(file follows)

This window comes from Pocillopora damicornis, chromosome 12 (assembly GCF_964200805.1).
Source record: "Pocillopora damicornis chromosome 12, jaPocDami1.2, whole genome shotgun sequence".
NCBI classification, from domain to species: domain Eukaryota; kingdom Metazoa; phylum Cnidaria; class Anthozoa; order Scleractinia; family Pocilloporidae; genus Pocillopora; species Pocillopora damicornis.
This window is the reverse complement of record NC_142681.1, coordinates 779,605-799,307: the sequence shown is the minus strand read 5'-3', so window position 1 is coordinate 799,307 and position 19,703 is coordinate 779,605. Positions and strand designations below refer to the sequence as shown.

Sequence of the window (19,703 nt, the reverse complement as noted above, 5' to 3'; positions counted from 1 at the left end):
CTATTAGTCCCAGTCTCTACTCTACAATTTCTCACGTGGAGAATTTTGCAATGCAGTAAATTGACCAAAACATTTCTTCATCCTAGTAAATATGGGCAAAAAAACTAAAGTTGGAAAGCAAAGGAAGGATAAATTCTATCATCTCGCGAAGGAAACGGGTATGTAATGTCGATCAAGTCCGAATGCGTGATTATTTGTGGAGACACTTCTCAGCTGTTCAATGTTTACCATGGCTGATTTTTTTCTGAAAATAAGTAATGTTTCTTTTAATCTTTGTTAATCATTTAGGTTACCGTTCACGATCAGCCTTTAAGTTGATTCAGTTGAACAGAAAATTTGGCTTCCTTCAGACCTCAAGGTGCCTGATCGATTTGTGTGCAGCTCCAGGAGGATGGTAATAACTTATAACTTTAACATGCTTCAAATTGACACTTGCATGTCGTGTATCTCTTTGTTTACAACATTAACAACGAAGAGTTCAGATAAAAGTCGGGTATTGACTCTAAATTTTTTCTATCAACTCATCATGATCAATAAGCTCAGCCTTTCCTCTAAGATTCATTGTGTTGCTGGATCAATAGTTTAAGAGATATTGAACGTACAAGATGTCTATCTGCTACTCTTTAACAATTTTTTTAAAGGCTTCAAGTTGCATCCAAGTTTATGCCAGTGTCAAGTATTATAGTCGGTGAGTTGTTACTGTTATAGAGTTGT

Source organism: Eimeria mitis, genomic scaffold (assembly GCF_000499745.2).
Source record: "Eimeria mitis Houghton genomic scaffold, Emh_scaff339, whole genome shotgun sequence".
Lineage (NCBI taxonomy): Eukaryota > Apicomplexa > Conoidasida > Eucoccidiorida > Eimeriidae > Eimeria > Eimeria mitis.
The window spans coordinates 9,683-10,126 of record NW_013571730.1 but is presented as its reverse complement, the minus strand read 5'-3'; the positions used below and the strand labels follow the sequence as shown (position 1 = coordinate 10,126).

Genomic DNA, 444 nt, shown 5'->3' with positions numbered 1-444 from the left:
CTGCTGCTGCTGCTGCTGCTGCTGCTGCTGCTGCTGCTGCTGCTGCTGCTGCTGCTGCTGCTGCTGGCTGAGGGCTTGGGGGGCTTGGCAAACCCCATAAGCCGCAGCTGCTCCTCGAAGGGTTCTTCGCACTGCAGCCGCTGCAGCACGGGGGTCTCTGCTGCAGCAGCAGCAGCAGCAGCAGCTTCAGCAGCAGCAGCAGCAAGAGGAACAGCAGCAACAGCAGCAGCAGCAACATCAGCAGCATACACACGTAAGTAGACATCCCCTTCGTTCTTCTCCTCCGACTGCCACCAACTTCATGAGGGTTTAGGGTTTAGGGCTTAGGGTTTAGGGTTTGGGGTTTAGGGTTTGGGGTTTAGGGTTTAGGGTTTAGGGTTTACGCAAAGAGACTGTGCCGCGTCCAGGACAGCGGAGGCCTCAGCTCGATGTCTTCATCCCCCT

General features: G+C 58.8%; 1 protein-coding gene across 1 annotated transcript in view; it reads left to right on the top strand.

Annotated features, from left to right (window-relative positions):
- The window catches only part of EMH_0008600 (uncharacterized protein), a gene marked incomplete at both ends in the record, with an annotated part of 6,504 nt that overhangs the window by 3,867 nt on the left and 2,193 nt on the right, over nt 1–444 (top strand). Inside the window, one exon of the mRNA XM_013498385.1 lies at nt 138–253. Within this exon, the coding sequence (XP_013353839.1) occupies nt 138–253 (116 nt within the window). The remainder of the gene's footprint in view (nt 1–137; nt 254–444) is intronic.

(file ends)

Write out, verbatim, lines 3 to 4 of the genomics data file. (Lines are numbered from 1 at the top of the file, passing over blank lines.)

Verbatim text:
NCBI classification, from domain to species: domain Eukaryota; kingdom Metazoa; phylum Cnidaria; class Anthozoa; order Scleractinia; family Pocilloporidae; genus Pocillopora; species Pocillopora damicornis.
This window is the reverse complement of record NC_142681.1, coordinates 779,605-799,307: the sequence shown is the minus strand read 5'-3', so window position 1 is coordinate 799,307 and position 19,703 is coordinate 779,605. Positions and strand designations below refer to the sequence as shown.